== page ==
A number of fiscal incentives in relation to international aviation, being of particular interest and benefit to aircraft engine and aircraft operators have been introduced recently as a follow up to the Aircraft Registration Act. These are expected to render Malta a more attractive jurisdiction from where to conduct such operations.

Aircraft Operations

A fundamental provision has been introduced in relation to income derived from aircraft which may have operated from any airport in Malta such as this income derived from the ownership, leasing or operation of aircraft or aircraft engines shall be deemed to arise outside Malta for Maltese income tax purposes.

Such income is deemed to arise outside Malta irrespective of: (a) the country of registration of the aircraft/engines; (b) whether the aircraft calls at or operates from Malta.

Under Malta’s remittance basis of taxation, income deemed to arise outside Malta will be exempt from Maltese tax. Therefore this allows for the shifting of tax residence of an aircraft company to Malta in order to profit benefit from such an incentive. This benefit, combined with the benefits on the operation of aircraft in international traffic contained in Malta’s double taxation agreements, presents attractive tax planning opportunities for airline and aviation operators setting up their residence in Malta.

Depreciation of Aircraft

The Deduction for Wear and Tear of Plant and Machinery (Amendment) Rules, 2010 (L.N. 291 of 2010) provide for new depreciation periods for wear and tear of aircraft or aircraft equipment. These have been reduced providing a bigger benefit since the deductible amounts against taxable income can be taken much faster. In fact, prior to such changes, the minimum period for aircraft depreciation was 12 years, whilst with these amendments, depreciation of aircraft and parts thereof will be as follows:

–       Aircraft airframe – 6 years

–       Engine – 6 years

–       Engine or aircraft overhaul – 6 years

–       Interiors and other parts – 4 years

New Exemption from Fringe Benefits

The Fringe Benefits (Amendment) Rules 2010 (L.N. 292 of 2010) creates a new exemption from fringe benefits rules which applies to an employee or officer of an employer as well as corporate entities, whose business activities include the ownership, leasing, or operation of any one or more aircraft or aircraft engine which is used for or employed in the international transport of passengers or goods. ??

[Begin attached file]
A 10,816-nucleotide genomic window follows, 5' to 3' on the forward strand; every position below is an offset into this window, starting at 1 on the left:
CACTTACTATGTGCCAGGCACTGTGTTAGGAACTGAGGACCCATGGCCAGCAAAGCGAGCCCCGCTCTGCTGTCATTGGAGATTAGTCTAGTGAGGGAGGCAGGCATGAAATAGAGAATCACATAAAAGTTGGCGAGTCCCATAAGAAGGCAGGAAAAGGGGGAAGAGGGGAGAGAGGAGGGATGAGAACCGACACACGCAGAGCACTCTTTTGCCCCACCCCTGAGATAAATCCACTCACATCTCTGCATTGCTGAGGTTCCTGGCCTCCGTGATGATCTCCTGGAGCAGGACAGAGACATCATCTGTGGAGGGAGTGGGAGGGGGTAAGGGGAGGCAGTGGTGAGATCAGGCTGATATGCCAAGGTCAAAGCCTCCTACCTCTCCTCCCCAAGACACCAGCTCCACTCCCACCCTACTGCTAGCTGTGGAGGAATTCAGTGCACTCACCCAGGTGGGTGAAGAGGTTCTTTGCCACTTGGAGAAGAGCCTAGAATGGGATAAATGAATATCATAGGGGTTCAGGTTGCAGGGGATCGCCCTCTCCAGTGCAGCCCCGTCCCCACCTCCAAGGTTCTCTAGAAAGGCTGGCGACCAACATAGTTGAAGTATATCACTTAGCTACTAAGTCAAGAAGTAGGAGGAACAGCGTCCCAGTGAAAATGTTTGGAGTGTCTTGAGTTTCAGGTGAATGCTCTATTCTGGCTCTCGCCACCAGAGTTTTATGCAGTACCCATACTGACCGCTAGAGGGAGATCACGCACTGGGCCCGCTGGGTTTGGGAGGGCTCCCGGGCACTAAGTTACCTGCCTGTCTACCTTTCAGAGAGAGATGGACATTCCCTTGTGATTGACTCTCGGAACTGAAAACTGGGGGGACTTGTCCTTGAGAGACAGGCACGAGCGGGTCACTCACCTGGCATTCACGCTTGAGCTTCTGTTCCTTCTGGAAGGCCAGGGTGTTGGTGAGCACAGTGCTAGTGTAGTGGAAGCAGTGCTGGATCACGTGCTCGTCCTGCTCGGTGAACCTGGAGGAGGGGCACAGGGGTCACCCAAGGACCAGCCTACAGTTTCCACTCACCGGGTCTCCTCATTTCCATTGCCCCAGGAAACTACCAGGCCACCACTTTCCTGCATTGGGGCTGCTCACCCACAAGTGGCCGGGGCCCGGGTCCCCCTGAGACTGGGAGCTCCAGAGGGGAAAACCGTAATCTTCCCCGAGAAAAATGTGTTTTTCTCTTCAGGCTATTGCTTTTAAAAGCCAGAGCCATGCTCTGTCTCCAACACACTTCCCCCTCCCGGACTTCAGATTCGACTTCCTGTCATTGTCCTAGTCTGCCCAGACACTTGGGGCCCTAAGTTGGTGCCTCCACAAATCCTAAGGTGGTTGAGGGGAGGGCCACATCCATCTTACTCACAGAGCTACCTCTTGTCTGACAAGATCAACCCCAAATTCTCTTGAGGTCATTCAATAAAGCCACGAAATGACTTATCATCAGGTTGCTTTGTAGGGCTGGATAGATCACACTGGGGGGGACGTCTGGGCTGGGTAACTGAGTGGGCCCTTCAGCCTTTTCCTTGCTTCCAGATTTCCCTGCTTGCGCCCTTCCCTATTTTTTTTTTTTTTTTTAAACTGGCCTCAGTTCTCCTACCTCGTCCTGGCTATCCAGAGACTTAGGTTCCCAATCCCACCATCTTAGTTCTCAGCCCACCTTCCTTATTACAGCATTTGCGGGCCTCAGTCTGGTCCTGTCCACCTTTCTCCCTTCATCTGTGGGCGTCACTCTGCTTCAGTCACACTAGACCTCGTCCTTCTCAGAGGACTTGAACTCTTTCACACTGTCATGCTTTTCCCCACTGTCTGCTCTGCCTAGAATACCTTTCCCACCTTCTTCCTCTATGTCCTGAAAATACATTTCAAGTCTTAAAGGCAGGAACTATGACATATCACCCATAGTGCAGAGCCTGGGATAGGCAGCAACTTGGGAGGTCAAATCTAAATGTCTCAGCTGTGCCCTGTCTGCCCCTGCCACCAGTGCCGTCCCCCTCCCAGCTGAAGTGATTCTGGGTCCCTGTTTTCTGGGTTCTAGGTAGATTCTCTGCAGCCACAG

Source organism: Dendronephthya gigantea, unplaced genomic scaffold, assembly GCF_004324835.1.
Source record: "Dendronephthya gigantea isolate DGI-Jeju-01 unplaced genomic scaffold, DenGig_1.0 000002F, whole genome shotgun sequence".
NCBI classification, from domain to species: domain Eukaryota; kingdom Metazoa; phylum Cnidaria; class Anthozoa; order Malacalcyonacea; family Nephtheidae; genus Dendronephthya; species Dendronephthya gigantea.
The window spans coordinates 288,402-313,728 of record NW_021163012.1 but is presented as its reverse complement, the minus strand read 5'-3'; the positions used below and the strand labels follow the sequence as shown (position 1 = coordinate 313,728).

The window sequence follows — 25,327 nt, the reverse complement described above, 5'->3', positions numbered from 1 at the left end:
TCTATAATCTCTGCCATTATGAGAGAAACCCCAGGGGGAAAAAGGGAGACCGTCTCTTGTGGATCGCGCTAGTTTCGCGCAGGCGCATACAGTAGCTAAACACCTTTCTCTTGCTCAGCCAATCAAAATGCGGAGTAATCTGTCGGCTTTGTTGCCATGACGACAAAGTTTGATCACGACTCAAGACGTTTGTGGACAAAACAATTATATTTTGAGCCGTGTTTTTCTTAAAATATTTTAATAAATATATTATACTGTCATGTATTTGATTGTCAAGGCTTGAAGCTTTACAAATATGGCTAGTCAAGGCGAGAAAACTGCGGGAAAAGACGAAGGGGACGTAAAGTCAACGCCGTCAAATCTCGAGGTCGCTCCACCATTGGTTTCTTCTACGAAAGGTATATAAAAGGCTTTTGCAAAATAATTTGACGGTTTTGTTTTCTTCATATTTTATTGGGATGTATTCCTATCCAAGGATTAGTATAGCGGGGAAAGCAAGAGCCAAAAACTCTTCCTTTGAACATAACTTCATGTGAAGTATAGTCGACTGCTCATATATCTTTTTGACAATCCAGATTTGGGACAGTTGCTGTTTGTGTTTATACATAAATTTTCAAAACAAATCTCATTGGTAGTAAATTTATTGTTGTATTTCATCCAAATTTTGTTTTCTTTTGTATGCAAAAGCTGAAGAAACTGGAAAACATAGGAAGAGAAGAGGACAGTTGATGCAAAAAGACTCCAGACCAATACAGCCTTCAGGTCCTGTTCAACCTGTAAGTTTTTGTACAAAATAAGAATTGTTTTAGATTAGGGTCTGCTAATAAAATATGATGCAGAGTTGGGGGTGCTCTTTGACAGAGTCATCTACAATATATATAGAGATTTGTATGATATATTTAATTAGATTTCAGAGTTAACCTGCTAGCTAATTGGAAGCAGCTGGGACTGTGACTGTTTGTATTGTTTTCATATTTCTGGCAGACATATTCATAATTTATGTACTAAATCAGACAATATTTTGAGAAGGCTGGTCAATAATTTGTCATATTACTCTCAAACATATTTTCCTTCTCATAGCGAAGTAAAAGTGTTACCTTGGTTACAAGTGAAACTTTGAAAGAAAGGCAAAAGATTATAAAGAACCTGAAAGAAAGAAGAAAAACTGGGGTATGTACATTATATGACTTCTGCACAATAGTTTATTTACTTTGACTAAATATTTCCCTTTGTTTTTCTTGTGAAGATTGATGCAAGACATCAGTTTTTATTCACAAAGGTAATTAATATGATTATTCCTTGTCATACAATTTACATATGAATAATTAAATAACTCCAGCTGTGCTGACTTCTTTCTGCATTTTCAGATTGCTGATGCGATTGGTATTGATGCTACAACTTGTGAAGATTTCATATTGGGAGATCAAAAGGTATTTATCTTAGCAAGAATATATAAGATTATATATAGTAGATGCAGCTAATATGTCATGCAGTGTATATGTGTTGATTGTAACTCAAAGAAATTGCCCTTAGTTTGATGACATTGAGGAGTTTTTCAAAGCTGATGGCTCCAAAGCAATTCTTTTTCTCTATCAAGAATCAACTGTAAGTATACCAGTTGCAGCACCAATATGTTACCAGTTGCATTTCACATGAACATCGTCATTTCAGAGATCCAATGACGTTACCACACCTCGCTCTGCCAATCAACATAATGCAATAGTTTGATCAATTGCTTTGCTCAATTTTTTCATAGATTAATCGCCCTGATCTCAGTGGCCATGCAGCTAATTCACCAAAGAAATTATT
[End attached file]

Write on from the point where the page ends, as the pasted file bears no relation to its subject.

Aircraft Finance Leasing in Malta

The Maltese tax authorities have published guidelines on the tax treatment of finance leasing of aircraft. The guidelines relate to aircraft finance leasing arrangements not exceeding 4 years. Arrangements of 4 years or more are governed by different rules. The new guidelines clarify the position pertinent to the level of taxable income in the hands of the lessor and the type of deductions that the lessee is entitled to claim. The lessor is charged to tax on the annual finance charge, namely the difference between the total lease payments less the capital element divided by the number of years of the lease. On the other hand the lessee is allowed a deduction in respect of a number of items which include finance charges, maintenance and repair costs and insurance cover. ??The lessee is allowed capital allowances in respect of the aircraft and the parties may not opt to shift the burden of wear and tear onto the lessor. Where the lessee exercises an option to purchase the aircraft on the termination of the finance lease, and the lessor is not trading in the purchase and sale of aircraft, the purchase price received by the lessor shall be considered to be of a capital nature and no tax thereon shall be payable by the lessor.

These guidelines, as well as the ratification of the Cape Town Convention – giving secured creditors greater confidence in their ability to promptly enforce their security – have encouraged the use of international structures involving Maltese companies in transactions involving finance leasing and operating leases. The aircraft involved in these transactions are not necessarily registered in Malta.

Typically, financiers incorporate a special purpose vehicle in Malta to be able to take advantage of the minimal tax leakages that accrue to such vehicles. Back to back finance facilities are entered into with the Maltese company serving as junior lenders or as lessors in a sale/leaseback transaction. Shares in the Maltese company, as well as receivables due to the Maltese company in terms of the transaction, are generally pledged in favour of a security trustee for the benefit of the senior lenders.